January 10th, 2018
Horizontal Violence in the nursing profession
In healthcare organizations, bullying of nurses by colleagues leads to nurses’ dissatisfaction with their working environment thus present nurse-retention challenges. Victims of nurse-to-nurse bullying (horizontal violence), fear to go to work and may eventually leave the organization if such bullying continues (Rocker, 2008; Vessey, Demarco, Gaffney & Budin, 2009). Accordingly, high prevalence of horizontal violence aggravates the shortage of professional nursing staff and thus hinders effective provision of quality care.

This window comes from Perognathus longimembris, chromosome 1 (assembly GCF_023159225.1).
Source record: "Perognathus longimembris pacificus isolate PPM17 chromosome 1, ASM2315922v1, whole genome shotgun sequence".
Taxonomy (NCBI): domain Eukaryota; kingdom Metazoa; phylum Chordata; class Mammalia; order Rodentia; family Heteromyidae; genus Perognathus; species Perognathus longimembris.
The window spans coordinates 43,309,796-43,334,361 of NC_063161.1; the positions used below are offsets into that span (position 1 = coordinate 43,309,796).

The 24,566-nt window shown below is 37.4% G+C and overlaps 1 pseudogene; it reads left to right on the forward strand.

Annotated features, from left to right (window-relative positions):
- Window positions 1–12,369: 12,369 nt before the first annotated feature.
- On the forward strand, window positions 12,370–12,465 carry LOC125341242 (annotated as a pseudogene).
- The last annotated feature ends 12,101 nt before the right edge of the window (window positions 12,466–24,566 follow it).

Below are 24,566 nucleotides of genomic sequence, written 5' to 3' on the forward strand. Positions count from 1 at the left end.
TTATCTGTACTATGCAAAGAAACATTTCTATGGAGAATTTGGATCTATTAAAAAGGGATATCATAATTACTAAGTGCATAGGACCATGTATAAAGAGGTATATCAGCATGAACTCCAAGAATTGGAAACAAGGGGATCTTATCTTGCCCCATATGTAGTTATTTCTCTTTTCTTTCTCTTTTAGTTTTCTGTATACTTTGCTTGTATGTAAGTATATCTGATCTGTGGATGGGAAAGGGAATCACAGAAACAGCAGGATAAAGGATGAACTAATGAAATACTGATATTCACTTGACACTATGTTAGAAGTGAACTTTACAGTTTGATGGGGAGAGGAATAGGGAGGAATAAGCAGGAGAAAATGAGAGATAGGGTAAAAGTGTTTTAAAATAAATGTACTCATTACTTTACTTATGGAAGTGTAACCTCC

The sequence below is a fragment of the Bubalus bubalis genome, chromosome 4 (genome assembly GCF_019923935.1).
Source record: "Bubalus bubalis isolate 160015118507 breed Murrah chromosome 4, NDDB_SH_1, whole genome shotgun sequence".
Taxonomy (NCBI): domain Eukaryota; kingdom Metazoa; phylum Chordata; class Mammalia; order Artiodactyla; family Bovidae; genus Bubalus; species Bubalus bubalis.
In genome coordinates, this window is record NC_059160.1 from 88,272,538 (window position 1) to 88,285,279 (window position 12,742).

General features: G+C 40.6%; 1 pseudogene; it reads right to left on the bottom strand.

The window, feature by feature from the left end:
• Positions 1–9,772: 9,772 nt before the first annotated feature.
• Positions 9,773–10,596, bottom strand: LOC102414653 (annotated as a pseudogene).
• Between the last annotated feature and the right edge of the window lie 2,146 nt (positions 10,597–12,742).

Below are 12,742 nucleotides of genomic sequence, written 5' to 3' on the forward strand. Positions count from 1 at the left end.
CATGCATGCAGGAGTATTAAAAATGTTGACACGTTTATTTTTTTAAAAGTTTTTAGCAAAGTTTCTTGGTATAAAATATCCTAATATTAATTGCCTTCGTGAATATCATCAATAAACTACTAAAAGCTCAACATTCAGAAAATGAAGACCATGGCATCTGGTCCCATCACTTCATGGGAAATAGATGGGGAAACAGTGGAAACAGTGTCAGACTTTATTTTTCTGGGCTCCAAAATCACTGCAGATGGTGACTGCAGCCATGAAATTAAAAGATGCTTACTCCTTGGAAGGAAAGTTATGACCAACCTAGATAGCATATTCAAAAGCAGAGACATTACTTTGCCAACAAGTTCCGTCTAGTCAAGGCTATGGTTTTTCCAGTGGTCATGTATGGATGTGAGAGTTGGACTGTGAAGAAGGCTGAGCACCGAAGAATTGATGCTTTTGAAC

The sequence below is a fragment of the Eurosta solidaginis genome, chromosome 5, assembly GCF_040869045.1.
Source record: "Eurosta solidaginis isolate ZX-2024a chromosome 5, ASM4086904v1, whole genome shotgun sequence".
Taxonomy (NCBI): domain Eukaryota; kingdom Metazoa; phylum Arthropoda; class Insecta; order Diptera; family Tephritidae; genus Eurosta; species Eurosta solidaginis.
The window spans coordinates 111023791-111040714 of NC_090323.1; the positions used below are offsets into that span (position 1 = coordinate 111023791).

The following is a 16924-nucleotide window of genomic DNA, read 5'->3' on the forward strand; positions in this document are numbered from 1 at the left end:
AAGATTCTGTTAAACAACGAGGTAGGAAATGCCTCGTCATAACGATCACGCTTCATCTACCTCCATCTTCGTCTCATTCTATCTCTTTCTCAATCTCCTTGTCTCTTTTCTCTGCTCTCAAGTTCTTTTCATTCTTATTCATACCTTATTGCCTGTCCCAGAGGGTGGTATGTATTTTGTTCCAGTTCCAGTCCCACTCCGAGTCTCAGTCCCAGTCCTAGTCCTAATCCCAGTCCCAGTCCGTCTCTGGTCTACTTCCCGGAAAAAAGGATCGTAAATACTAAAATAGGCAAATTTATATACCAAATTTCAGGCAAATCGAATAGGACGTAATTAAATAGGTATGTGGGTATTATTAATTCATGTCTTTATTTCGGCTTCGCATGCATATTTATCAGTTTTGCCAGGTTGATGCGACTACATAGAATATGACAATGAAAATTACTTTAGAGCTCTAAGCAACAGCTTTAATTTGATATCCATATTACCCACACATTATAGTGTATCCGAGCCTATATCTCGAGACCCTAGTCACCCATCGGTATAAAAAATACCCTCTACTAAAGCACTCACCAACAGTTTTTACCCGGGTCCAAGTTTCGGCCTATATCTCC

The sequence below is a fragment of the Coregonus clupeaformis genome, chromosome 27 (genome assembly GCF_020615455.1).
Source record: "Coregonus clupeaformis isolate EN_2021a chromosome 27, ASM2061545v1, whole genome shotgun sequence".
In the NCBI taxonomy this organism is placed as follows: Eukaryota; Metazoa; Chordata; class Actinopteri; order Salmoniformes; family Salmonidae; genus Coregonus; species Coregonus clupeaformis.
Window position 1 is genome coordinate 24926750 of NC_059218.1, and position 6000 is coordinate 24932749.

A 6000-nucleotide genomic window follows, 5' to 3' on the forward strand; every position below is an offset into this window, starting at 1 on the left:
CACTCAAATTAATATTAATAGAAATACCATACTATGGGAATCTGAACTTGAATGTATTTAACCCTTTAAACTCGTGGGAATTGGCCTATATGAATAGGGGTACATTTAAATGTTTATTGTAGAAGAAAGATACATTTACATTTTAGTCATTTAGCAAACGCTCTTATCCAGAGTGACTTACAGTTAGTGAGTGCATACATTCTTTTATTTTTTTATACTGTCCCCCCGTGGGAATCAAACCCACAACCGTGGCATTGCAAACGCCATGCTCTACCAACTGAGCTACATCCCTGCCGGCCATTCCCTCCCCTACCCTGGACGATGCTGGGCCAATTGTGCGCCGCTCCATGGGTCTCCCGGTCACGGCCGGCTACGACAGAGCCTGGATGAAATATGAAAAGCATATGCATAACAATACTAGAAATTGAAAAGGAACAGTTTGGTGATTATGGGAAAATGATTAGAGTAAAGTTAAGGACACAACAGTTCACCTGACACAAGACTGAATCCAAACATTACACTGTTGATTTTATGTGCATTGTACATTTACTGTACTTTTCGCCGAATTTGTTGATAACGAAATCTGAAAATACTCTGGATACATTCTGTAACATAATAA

Horizontal violence includes any “disruptive behavior that interferes with effective healthcare communication … thus threatens a culture of patient safety” (Bigony, Lipke, Lundberg, McGraw, Pagac & Rogers, 2009, p. 688). It includes behaviors historically wished away as part of nursing practice such as non-verbal demeaning innuendoes (e.g. eye rolling), verbal affronts, withholding information, backstabbing, and disrespecting personal privacy (Bigony et al., 2009). In a study conducted in hospitals from a large Canadian city, horizontal violence was a frequent feature of nurse-to-nurse relations among the interviewed nurses (Daiski, 2004). In the U.S horizontal violence is also prevalent with one study indicating 65 percent of the surveyed nurses to have experienced horizontal violence in their work (cited in Bigony et al., 2009, p.688), while a different study indicated prevalence rates of up to 70 percent among staff Registered Nurses (staff RNs) (Vessey, Demarco, Gaffney & Budin, 2009, p. 302). Such high prevalence rates and adverse outcomes associated with horizontal violence necessitate action to avert high staff turnover. Go to the outcomes of horizontal violence in the nursing profession.